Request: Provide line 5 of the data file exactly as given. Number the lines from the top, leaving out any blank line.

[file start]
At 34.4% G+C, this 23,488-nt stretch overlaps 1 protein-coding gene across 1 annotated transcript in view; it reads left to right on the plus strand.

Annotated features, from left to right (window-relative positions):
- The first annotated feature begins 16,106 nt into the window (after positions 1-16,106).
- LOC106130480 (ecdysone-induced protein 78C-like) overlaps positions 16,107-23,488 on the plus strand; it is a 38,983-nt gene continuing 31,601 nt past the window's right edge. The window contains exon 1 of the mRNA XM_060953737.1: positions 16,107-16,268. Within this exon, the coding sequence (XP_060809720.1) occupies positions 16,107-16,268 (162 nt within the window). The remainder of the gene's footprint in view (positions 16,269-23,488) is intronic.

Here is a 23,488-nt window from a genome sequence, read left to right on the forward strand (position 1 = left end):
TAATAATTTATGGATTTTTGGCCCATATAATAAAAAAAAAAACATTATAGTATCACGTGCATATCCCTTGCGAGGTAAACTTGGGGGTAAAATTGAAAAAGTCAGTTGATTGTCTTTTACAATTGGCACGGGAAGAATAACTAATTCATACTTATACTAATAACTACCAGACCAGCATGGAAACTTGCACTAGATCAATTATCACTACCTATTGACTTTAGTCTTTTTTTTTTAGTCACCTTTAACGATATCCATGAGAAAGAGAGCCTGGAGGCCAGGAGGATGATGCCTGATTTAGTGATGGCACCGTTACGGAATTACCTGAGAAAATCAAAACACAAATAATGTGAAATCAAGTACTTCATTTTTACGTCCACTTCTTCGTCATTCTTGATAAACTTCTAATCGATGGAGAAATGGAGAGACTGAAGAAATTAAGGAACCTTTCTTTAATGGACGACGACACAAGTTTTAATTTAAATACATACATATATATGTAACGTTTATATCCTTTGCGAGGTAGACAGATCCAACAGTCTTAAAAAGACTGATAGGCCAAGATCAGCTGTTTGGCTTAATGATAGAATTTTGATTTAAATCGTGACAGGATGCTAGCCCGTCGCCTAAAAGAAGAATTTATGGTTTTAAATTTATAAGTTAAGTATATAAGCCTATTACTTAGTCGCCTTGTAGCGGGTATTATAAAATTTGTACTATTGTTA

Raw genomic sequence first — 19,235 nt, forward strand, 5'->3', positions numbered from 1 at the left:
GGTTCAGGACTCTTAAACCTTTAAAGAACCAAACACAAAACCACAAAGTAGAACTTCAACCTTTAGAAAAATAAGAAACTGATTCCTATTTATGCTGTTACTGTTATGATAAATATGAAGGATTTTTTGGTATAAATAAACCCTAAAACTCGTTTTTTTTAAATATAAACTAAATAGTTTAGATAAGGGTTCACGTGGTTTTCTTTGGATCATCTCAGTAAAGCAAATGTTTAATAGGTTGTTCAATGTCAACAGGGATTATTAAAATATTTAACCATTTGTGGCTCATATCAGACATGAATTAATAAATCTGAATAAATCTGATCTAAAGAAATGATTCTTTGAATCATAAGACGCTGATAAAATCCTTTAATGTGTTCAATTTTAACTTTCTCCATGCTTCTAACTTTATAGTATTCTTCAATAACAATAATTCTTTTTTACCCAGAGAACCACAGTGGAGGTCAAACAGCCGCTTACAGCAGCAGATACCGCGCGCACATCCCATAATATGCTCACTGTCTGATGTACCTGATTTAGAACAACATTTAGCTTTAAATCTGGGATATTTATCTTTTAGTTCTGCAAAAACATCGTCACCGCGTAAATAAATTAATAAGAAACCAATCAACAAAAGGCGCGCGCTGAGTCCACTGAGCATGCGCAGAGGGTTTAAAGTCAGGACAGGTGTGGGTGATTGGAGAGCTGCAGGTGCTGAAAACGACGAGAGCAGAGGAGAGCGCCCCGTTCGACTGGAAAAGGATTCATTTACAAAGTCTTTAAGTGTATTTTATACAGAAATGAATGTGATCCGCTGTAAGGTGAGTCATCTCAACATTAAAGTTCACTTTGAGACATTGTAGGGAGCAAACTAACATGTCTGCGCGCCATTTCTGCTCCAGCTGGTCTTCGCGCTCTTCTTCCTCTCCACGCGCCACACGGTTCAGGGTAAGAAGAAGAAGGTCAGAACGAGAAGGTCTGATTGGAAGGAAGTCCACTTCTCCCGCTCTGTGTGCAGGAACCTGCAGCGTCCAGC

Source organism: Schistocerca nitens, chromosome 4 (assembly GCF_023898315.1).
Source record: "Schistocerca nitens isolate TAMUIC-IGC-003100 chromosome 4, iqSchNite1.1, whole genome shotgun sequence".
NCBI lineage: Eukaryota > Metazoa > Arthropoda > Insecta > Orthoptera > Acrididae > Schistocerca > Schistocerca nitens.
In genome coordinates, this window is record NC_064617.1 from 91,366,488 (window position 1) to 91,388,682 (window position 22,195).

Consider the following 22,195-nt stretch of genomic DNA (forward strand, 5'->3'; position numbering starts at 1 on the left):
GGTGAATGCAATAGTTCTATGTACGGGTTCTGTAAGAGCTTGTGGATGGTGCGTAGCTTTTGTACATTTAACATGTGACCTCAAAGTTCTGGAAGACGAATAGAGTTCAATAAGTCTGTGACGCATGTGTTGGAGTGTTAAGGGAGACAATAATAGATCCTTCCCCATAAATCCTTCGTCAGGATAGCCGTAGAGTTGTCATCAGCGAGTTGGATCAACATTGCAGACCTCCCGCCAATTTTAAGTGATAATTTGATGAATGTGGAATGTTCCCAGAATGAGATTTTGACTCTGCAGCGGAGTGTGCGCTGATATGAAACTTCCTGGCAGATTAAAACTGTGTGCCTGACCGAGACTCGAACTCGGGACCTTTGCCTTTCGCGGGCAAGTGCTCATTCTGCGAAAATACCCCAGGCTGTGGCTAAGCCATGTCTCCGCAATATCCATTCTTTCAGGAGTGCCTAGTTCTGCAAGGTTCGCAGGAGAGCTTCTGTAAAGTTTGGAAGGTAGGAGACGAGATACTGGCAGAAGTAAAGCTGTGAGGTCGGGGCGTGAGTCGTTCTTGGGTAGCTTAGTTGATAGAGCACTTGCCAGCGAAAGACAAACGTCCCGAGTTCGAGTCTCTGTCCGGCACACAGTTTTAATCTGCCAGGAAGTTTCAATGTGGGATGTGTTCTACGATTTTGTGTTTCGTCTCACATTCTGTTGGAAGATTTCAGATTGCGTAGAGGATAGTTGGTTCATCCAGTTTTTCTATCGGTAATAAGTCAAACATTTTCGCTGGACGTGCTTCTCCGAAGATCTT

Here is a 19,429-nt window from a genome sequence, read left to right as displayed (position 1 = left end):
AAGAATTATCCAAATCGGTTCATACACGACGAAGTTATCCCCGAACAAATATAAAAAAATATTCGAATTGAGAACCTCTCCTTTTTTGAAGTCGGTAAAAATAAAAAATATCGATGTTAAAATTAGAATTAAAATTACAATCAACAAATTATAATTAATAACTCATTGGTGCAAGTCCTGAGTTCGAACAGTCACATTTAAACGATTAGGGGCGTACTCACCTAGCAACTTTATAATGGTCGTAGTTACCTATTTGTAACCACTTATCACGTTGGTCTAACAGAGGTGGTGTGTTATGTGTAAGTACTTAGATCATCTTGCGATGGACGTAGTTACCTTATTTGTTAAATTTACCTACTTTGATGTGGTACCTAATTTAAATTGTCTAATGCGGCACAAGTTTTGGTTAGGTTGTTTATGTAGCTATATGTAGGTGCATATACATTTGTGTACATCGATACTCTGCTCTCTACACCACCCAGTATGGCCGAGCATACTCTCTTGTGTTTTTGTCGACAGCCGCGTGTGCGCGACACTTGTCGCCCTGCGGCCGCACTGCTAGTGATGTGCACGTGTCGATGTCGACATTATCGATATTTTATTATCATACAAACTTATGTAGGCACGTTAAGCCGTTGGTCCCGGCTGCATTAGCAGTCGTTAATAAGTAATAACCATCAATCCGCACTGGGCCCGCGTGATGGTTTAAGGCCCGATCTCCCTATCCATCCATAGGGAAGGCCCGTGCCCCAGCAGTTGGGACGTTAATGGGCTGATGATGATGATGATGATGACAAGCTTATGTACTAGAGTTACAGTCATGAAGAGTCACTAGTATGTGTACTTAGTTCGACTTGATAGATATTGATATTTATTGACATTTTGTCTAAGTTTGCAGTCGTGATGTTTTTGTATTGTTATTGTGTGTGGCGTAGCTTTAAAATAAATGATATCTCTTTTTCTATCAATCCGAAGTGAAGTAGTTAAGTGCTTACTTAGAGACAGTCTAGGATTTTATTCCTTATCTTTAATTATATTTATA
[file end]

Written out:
Here is a 23,488-nt window from a genome sequence, read left to right on the forward strand (position 1 = left end):